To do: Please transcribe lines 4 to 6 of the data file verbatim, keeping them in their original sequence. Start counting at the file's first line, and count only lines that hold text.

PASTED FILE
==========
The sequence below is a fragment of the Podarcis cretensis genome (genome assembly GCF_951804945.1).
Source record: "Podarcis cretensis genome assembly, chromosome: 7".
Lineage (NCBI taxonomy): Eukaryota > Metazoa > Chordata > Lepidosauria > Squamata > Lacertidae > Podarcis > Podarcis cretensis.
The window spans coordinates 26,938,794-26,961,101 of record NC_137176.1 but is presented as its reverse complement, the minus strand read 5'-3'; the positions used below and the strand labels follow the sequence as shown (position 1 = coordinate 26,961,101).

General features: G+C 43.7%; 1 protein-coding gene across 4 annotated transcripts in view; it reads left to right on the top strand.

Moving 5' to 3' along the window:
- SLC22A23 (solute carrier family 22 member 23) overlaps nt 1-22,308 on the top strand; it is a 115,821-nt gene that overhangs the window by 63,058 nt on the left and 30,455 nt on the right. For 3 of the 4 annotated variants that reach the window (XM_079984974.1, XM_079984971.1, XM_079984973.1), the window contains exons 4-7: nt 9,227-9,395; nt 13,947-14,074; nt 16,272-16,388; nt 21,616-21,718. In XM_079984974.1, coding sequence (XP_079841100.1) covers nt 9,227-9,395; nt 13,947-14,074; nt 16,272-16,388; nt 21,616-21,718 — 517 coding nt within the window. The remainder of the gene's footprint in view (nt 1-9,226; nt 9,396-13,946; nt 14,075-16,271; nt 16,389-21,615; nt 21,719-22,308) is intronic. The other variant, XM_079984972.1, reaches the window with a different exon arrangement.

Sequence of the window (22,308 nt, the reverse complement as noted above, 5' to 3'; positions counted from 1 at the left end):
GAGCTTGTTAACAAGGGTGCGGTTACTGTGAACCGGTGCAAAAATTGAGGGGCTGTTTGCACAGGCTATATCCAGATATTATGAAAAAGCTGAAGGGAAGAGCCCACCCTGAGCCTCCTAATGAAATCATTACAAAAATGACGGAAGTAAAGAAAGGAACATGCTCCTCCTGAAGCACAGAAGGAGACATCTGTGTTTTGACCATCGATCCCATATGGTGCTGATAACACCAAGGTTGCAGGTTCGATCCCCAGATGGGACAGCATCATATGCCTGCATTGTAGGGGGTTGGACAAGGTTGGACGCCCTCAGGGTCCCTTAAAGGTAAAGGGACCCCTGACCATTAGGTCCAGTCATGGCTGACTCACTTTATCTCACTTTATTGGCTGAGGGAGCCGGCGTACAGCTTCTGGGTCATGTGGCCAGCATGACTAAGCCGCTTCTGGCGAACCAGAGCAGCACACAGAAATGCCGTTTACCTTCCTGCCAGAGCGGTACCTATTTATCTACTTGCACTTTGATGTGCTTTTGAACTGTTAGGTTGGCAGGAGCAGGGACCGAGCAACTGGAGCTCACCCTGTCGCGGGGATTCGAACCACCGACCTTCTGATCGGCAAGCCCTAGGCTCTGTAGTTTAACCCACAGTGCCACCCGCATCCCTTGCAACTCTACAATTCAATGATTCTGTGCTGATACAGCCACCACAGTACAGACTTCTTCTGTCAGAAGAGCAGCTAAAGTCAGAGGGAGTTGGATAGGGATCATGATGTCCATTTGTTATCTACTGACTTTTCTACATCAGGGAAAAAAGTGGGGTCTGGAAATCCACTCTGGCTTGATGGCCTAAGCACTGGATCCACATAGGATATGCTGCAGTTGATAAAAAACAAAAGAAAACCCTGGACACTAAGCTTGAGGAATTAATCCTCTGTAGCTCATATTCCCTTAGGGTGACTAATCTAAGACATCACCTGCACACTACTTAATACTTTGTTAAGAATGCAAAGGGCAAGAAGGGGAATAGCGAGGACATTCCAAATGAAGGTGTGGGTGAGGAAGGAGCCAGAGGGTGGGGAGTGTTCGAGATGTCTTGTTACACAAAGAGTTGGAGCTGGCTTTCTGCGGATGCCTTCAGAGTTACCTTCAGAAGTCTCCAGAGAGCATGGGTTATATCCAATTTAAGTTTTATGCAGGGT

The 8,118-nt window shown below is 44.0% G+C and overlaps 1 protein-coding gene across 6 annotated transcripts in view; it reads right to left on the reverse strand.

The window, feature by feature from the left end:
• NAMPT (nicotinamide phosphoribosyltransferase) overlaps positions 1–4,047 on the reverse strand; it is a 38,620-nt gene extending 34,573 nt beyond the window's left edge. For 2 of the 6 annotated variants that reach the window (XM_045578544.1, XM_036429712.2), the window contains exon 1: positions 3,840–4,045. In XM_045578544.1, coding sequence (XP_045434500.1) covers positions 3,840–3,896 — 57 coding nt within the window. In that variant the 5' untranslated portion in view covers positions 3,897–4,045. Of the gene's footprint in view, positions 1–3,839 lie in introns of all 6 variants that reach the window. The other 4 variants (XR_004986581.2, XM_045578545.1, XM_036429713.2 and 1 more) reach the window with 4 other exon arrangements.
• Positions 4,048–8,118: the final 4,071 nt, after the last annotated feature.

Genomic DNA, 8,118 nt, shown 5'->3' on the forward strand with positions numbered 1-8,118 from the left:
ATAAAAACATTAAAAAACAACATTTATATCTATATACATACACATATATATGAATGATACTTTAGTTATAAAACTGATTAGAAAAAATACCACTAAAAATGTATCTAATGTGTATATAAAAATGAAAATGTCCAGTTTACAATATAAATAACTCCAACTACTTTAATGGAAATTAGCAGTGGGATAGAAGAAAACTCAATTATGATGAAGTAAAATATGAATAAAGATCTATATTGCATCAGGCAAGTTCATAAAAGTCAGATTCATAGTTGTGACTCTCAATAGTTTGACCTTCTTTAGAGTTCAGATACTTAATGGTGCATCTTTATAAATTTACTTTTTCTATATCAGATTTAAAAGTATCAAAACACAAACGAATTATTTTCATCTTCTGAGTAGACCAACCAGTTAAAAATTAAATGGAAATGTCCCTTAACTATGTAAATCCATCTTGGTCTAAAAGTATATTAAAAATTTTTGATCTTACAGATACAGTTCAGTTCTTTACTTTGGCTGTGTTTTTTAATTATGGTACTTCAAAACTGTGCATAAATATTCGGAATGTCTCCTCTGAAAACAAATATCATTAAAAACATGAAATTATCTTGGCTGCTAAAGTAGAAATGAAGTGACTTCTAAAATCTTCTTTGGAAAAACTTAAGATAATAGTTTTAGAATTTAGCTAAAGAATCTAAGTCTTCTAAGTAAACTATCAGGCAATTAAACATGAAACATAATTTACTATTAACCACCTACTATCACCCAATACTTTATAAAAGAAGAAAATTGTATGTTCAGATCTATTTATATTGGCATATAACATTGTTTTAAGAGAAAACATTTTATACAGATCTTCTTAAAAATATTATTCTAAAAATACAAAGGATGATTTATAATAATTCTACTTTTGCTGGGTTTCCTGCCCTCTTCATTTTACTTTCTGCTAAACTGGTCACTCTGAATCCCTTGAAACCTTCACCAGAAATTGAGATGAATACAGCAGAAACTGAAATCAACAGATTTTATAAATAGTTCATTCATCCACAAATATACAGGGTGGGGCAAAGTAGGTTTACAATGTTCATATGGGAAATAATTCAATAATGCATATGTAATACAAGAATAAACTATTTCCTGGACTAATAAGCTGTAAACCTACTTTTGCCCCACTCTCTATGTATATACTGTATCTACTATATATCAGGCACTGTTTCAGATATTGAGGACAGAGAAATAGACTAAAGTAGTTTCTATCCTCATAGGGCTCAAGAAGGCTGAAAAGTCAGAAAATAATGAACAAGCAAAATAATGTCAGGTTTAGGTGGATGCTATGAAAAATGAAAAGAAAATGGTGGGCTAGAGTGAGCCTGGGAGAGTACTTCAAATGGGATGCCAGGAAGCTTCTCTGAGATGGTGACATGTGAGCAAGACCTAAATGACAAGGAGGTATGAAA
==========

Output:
The window spans coordinates 26,938,794-26,961,101 of record NC_137176.1 but is presented as its reverse complement, the minus strand read 5'-3'; the positions used below and the strand labels follow the sequence as shown (position 1 = coordinate 26,961,101).

General features: G+C 43.7%; 1 protein-coding gene across 4 annotated transcripts in view; it reads left to right on the top strand.

Moving 5' to 3' along the window: